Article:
Teacher and technology coordinator Sister Geralyn Schmidt reflects on the responsibility of teachers to work with parents as they guide their children in safe and productive online activities.
It appears that while schools and software companies are gearing up for students to start creating and curating a digital portfolio, the reality is that colleges and their admissions directors are more conservative on the current and future role of this medium. Right now, few colleges and universities will consider additional application materials and do not see this changing in the near future.
All of us who advocate for the learning potential of mobile technologies continue to navigate the hurdles of opening up BYOD devices in the unique context of school. My students and I had an “a-ha” moment the other day, in terms of digital citizenship and how we really need to think before we post images to the Internet. Or maybe even before we take the picture.
In the wake of Hurricane Sandy, New Jersey teacher Arwen Kuttner found herself teaching second graders in the dim light of a family’s living room. After reading the children a picture book from the Pay It Forward Foundation, she asked two questions: “Is there anyone here who has had to help any one else this week?” and “Is there anyone here who has needed help and gotten it?” The answers came pouring out.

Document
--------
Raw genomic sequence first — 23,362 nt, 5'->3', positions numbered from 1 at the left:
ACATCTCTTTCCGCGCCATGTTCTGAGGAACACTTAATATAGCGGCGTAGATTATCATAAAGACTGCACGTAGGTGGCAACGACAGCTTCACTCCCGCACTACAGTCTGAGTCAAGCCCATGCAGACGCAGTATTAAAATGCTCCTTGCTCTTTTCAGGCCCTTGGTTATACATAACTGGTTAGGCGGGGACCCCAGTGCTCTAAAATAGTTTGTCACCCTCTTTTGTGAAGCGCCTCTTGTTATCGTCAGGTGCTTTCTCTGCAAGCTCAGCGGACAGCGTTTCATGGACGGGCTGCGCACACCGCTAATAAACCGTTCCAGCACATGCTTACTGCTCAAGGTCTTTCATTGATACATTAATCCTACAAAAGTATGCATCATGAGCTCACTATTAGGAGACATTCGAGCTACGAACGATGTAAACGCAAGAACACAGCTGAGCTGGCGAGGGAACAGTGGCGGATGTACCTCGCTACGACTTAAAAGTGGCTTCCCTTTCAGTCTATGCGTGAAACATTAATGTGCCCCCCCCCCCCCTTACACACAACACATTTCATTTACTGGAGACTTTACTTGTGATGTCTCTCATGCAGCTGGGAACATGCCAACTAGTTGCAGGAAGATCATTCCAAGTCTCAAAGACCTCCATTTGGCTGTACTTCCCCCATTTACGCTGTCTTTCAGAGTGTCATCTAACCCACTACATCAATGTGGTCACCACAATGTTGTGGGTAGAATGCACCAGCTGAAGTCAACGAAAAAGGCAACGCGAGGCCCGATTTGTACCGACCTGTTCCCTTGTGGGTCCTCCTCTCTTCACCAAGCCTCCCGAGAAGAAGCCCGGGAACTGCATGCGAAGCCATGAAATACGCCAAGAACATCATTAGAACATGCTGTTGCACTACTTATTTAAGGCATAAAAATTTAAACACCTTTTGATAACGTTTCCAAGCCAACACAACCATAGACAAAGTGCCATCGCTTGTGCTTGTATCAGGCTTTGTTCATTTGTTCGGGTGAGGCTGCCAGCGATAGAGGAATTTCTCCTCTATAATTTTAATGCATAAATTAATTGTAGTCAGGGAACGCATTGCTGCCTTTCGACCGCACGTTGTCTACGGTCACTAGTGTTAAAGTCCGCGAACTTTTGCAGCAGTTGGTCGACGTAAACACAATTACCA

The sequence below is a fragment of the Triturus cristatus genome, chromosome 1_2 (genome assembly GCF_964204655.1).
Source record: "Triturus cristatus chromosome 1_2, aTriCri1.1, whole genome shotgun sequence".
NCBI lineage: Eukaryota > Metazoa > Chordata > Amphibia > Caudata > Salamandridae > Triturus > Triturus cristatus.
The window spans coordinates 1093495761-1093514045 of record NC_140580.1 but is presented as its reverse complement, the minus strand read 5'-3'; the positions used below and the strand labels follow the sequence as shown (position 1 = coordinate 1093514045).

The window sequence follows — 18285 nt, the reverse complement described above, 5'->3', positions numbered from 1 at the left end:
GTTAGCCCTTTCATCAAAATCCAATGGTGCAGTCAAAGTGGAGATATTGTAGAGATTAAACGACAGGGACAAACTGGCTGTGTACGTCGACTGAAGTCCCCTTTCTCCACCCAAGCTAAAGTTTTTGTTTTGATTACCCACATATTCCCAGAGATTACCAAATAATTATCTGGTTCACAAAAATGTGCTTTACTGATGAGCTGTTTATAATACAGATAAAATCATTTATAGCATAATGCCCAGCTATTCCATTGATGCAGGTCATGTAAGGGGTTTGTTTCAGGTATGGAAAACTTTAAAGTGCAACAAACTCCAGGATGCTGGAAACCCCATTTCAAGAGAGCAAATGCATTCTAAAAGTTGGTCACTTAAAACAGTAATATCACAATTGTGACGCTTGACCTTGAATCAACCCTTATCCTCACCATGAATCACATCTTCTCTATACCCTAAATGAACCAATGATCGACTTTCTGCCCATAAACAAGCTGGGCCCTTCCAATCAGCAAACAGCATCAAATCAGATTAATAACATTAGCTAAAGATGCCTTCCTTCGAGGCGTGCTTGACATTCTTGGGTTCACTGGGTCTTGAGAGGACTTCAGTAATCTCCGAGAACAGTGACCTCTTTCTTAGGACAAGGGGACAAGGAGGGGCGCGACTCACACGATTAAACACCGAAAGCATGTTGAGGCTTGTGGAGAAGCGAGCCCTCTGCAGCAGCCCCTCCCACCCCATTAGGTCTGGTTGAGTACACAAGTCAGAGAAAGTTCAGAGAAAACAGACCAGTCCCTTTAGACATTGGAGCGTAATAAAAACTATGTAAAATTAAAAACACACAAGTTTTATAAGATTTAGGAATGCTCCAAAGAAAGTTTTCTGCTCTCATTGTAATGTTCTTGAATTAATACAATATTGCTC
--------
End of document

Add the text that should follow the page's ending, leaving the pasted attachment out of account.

In our technological world we have, for the first time, the capability to teach students how to use the strengths and passions of their inner world to make the outer world a better place. This is why the experience of art, music, drama, dance and sports education is essential. It is up to adults to help students make keys for the door of their inner world; to show them how to find the personal energy to address the why’s and the how’s of today’s challenges.
The question becomes, how do we translate our history students’ understanding of past actors into action by young people today? In March we decided to chuck the traditional exam format and craft a project to help students make this connection and consider what it means to be an engaged citizen.